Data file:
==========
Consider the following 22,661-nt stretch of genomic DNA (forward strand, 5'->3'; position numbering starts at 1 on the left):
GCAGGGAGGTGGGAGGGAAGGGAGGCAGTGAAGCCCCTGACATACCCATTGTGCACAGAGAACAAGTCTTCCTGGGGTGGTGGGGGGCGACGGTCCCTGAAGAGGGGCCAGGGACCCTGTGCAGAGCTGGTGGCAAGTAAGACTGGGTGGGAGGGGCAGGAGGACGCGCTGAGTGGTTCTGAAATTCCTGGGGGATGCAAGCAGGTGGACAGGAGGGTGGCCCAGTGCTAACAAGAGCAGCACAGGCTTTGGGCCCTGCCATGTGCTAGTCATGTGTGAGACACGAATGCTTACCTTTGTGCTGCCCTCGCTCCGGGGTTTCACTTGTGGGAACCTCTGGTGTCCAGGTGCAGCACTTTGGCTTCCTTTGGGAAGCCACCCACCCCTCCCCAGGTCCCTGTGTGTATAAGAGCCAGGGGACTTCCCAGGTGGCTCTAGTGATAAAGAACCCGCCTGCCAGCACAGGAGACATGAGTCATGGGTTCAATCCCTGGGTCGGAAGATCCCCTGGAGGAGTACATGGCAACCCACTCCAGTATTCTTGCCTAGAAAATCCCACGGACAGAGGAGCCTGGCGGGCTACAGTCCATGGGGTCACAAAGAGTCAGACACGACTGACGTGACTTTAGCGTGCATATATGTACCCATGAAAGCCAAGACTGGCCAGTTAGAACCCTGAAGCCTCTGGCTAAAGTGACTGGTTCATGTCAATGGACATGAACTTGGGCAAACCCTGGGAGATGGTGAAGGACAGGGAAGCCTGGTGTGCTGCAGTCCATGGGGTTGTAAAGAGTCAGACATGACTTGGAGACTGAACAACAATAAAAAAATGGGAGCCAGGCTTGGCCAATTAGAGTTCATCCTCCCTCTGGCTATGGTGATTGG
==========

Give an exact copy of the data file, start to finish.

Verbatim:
Consider the following 22,661-nt stretch of genomic DNA (forward strand, 5'->3'; position numbering starts at 1 on the left):
GCAGGGAGGTGGGAGGGAAGGGAGGCAGTGAAGCCCCTGACATACCCATTGTGCACAGAGAACAAGTCTTCCTGGGGTGGTGGGGGGCGACGGTCCCTGAAGAGGGGCCAGGGACCCTGTGCAGAGCTGGTGGCAAGTAAGACTGGGTGGGAGGGGCAGGAGGACGCGCTGAGTGGTTCTGAAATTCCTGGGGGATGCAAGCAGGTGGACAGGAGGGTGGCCCAGTGCTAACAAGAGCAGCACAGGCTTTGGGCCCTGCCATGTGCTAGTCATGTGTGAGACACGAATGCTTACCTTTGTGCTGCCCTCGCTCCGGGGTTTCACTTGTGGGAACCTCTGGTGTCCAGGTGCAGCACTTTGGCTTCCTTTGGGAAGCCACCCACCCCTCCCCAGGTCCCTGTGTGTATAAGAGCCAGGGGACTTCCCAGGTGGCTCTAGTGATAAAGAACCCGCCTGCCAGCACAGGAGACATGAGTCATGGGTTCAATCCCTGGGTCGGAAGATCCCCTGGAGGAGTACATGGCAACCCACTCCAGTATTCTTGCCTAGAAAATCCCACGGACAGAGGAGCCTGGCGGGCTACAGTCCATGGGGTCACAAAGAGTCAGACACGACTGACGTGACTTTAGCGTGCATATATGTACCCATGAAAGCCAAGACTGGCCAGTTAGAACCCTGAAGCCTCTGGCTAAAGTGACTGGTTCATGTCAATGGACATGAACTTGGGCAAACCCTGGGAGATGGTGAAGGACAGGGAAGCCTGGTGTGCTGCAGTCCATGGGGTTGTAAAGAGTCAGACATGACTTGGAGACTGAACAACAATAAAAAAATGGGAGCCAGGCTTGGCCAATTAGAGTTCATCCTCCCTCTGGCTATGGTGATTGG